So following Adam's and Eve's sin, God set in motion a program, a purpose, and a plan in which mankind would never be able to know God or His purpose without a calling in which God would deliberately reveal it. Then He required all of those to whom He revealed to live by faith, choosing to trust the Revelator. So the purpose would be worked out by means of a continuing revelation of Himself and His purpose by putting those called through events like the 14 pairs of opposites, moving, shaping, forming, testing, and evaluating each of us individually and as a group in order to complete His purpose.
Solomon is saying the events seem to be predetermined and beyond control, and that they happen whether one wants them or not. To a very large degree, he is correct. We may not be able to stop them, but we can, because of our calling, make the best possible use of them because the mystery is revealed. This is something, brethren, for you and me to really, really rejoice in.
We have something that Solomon did not have. None of us even begins to measure up carnally to what Solomon was. We do not measure up to the high achievers in our age. We do not have the education. We do not seem to have the mind that even begins to compare to them. We have not been selected to do anything like they did. They really were a select group of people, and yet we have something they do not have.
God Himself tells us in I Corinthians 1:26 that He has called the weak of the world. Why did He do it? In order to confound the mighty. Who? Them? In fact there was a television program that was on the other night named "Them." It turned out to be giant ants. It was a 1951 or 1954 Sci-Fi thriller that took place out in the desert. But we are "them." This is a good "them."
Ecclesiastes 7:23-29 All this I have proved by wisdom. I said, "I will be wise"; but it was far from me. [He could not figure out the problem that was before him.] As for that which is far off and exceedingly deep, who can find it out? I applied my heart to know, to search and seek out wisdom and the reason of things,to know the wickedness of folly, even of foolishness and madness. And I find more bitter than death the woman whose heart is snares and nets, whose hands are fetters. He who pleases God shall escape from her, but the sinner shall be trapped by her. "Here is what I have found," says the Preacher, "adding one thing to the other to find out the reason, which my soul still seeks but I cannot find: One man among a thousand I have found, but a woman among all these I have not found. Truly, this only I have found: That God made man upright, but they have sought out many schemes."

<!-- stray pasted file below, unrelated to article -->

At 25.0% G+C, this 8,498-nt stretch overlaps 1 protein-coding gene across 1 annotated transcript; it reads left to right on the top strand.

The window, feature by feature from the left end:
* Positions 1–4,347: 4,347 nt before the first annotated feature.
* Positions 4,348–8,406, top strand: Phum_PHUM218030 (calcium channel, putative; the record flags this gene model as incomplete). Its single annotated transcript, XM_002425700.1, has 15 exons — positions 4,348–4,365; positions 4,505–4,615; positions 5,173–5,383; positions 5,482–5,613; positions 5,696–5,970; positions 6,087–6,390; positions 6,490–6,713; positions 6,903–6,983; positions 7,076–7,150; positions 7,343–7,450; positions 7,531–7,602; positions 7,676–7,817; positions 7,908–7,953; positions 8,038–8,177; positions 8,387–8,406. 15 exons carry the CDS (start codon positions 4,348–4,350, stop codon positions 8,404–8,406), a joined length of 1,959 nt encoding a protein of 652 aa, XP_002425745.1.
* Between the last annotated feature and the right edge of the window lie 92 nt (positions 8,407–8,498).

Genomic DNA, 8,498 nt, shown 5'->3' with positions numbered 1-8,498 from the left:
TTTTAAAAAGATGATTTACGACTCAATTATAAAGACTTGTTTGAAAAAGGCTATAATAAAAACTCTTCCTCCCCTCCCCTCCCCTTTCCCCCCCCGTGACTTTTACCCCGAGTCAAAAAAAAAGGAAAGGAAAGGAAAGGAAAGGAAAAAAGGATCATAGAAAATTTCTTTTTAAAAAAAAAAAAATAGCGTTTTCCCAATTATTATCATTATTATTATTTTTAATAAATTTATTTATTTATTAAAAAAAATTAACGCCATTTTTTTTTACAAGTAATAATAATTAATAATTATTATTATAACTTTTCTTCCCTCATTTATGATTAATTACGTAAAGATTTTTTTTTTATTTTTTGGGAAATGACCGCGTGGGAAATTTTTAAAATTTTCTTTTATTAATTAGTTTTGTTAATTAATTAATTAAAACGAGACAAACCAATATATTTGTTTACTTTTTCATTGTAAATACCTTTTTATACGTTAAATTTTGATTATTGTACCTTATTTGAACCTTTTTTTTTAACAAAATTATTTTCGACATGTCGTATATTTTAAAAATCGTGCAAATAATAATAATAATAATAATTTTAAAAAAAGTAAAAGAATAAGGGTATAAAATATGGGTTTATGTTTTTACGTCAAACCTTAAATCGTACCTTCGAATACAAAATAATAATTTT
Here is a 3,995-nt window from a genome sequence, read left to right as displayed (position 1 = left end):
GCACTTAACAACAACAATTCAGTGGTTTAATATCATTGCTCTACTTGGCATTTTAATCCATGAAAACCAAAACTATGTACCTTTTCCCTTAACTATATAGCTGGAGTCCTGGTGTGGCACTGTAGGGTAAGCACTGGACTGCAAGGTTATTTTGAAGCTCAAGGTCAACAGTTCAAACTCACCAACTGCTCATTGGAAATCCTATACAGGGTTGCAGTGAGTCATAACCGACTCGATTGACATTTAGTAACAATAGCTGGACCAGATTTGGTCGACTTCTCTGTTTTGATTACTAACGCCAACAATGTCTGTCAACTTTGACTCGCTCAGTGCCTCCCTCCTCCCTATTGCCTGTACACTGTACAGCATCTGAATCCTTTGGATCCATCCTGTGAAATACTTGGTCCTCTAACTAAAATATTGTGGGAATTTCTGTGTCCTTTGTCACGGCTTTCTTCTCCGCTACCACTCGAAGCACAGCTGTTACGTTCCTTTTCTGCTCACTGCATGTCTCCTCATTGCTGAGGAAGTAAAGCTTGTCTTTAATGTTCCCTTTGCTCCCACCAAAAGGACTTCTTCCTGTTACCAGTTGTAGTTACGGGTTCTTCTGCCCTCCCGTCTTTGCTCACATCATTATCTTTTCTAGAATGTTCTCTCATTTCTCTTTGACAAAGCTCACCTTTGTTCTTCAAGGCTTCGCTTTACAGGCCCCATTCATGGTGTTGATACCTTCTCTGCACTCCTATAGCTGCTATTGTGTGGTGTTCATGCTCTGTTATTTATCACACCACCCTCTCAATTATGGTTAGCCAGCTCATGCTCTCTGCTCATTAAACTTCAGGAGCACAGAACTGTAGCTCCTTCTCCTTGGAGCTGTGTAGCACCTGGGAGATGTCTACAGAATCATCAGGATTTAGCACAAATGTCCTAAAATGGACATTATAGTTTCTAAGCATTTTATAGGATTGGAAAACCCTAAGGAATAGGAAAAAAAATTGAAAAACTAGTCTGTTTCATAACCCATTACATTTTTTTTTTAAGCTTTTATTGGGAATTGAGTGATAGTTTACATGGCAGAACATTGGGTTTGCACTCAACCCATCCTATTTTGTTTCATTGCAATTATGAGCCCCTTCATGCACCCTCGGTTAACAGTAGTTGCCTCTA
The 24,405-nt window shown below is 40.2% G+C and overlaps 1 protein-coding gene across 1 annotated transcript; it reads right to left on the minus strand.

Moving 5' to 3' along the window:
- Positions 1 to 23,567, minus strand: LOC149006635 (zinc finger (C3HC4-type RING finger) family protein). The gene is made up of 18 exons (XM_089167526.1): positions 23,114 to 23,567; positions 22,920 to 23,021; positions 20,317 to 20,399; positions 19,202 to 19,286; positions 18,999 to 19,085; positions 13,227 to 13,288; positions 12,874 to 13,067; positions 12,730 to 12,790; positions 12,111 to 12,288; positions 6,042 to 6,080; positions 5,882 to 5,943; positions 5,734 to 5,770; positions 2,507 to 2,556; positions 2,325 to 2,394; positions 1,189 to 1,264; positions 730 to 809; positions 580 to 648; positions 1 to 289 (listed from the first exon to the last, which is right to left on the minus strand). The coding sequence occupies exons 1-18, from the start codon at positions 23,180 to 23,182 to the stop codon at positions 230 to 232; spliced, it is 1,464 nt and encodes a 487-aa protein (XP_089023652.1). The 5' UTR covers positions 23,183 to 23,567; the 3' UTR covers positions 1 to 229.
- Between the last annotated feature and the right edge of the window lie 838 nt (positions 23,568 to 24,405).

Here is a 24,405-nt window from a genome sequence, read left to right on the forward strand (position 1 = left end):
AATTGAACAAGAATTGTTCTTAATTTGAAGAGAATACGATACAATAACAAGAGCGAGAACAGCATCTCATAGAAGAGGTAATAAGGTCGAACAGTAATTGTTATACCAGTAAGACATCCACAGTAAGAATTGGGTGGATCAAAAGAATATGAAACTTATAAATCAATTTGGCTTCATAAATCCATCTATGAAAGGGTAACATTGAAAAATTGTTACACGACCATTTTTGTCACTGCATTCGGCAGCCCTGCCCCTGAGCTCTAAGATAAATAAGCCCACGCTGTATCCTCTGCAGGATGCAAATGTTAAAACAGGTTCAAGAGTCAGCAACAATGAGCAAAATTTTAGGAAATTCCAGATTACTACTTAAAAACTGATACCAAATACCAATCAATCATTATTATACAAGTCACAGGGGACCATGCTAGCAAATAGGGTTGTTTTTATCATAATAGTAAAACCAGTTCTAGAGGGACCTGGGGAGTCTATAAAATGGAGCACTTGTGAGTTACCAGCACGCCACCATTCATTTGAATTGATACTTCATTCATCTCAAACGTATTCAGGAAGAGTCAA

Solomon wants to comprehend what is going on, but brethren, in his life he could not, because he did not have a calling, and so he is a confused man in his carnality. Despite the intellectual brilliance, he could not truly put his finger on why life should be as it is, and to some degree seems to be out of control. So here in these verses he draws special attention to his experiences with his harem. Do you know what his conclusion was? The reality is that he found that there was no solace, no comfort to the burning issue of this book: "Where is God?" "What is going on?" He found that having many sexual partners was not the answer. Well, we will mark that one off!